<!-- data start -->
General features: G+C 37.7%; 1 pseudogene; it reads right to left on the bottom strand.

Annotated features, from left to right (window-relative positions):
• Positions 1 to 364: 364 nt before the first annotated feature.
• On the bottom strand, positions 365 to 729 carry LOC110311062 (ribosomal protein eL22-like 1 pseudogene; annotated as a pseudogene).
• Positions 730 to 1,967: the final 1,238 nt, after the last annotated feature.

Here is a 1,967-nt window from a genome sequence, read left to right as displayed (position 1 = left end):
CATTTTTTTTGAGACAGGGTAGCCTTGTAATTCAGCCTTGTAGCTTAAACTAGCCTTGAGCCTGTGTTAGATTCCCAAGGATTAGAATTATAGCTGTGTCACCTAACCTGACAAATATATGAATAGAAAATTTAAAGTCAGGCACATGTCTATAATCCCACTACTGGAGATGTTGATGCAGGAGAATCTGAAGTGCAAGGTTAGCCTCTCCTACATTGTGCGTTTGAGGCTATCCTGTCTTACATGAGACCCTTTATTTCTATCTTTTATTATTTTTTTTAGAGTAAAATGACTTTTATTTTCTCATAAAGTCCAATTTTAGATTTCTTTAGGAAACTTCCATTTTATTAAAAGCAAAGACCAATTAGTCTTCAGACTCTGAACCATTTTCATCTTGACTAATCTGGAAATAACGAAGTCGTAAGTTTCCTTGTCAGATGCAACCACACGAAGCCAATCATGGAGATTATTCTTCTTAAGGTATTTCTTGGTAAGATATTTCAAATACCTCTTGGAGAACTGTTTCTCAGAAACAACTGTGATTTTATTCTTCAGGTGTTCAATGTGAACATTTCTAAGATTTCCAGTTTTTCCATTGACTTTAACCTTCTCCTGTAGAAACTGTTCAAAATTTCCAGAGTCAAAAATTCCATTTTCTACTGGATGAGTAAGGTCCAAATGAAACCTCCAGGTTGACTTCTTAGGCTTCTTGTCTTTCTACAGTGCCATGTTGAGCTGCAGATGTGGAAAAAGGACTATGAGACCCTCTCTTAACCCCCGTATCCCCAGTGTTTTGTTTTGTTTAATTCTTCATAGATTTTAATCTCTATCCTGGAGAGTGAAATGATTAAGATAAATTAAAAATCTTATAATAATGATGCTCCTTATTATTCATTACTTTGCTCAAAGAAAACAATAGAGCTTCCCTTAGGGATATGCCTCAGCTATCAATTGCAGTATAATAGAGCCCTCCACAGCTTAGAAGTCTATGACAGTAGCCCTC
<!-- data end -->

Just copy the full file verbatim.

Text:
General features: G+C 37.7%; 1 pseudogene; it reads right to left on the bottom strand.

Annotated features, from left to right (window-relative positions):
• Positions 1 to 364: 364 nt before the first annotated feature.
• On the bottom strand, positions 365 to 729 carry LOC110311062 (ribosomal protein eL22-like 1 pseudogene; annotated as a pseudogene).
• Positions 730 to 1,967: the final 1,238 nt, after the last annotated feature.

Here is a 1,967-nt window from a genome sequence, read left to right as displayed (position 1 = left end):
CATTTTTTTTGAGACAGGGTAGCCTTGTAATTCAGCCTTGTAGCTTAAACTAGCCTTGAGCCTGTGTTAGATTCCCAAGGATTAGAATTATAGCTGTGTCACCTAACCTGACAAATATATGAATAGAAAATTTAAAGTCAGGCACATGTCTATAATCCCACTACTGGAGATGTTGATGCAGGAGAATCTGAAGTGCAAGGTTAGCCTCTCCTACATTGTGCGTTTGAGGCTATCCTGTCTTACATGAGACCCTTTATTTCTATCTTTTATTATTTTTTTTAGAGTAAAATGACTTTTATTTTCTCATAAAGTCCAATTTTAGATTTCTTTAGGAAACTTCCATTTTATTAAAAGCAAAGACCAATTAGTCTTCAGACTCTGAACCATTTTCATCTTGACTAATCTGGAAATAACGAAGTCGTAAGTTTCCTTGTCAGATGCAACCACACGAAGCCAATCATGGAGATTATTCTTCTTAAGGTATTTCTTGGTAAGATATTTCAAATACCTCTTGGAGAACTGTTTCTCAGAAACAACTGTGATTTTATTCTTCAGGTGTTCAATGTGAACATTTCTAAGATTTCCAGTTTTTCCATTGACTTTAACCTTCTCCTGTAGAAACTGTTCAAAATTTCCAGAGTCAAAAATTCCATTTTCTACTGGATGAGTAAGGTCCAAATGAAACCTCCAGGTTGACTTCTTAGGCTTCTTGTCTTTCTACAGTGCCATGTTGAGCTGCAGATGTGGAAAAAGGACTATGAGACCCTCTCTTAACCCCCGTATCCCCAGTGTTTTGTTTTGTTTAATTCTTCATAGATTTTAATCTCTATCCTGGAGAGTGAAATGATTAAGATAAATTAAAAATCTTATAATAATGATGCTCCTTATTATTCATTACTTTGCTCAAAGAAAACAATAGAGCTTCCCTTAGGGATATGCCTCAGCTATCAATTGCAGTATAATAGAGCCCTCCACAGCTTAGAAGTCTATGACAGTAGCCCTC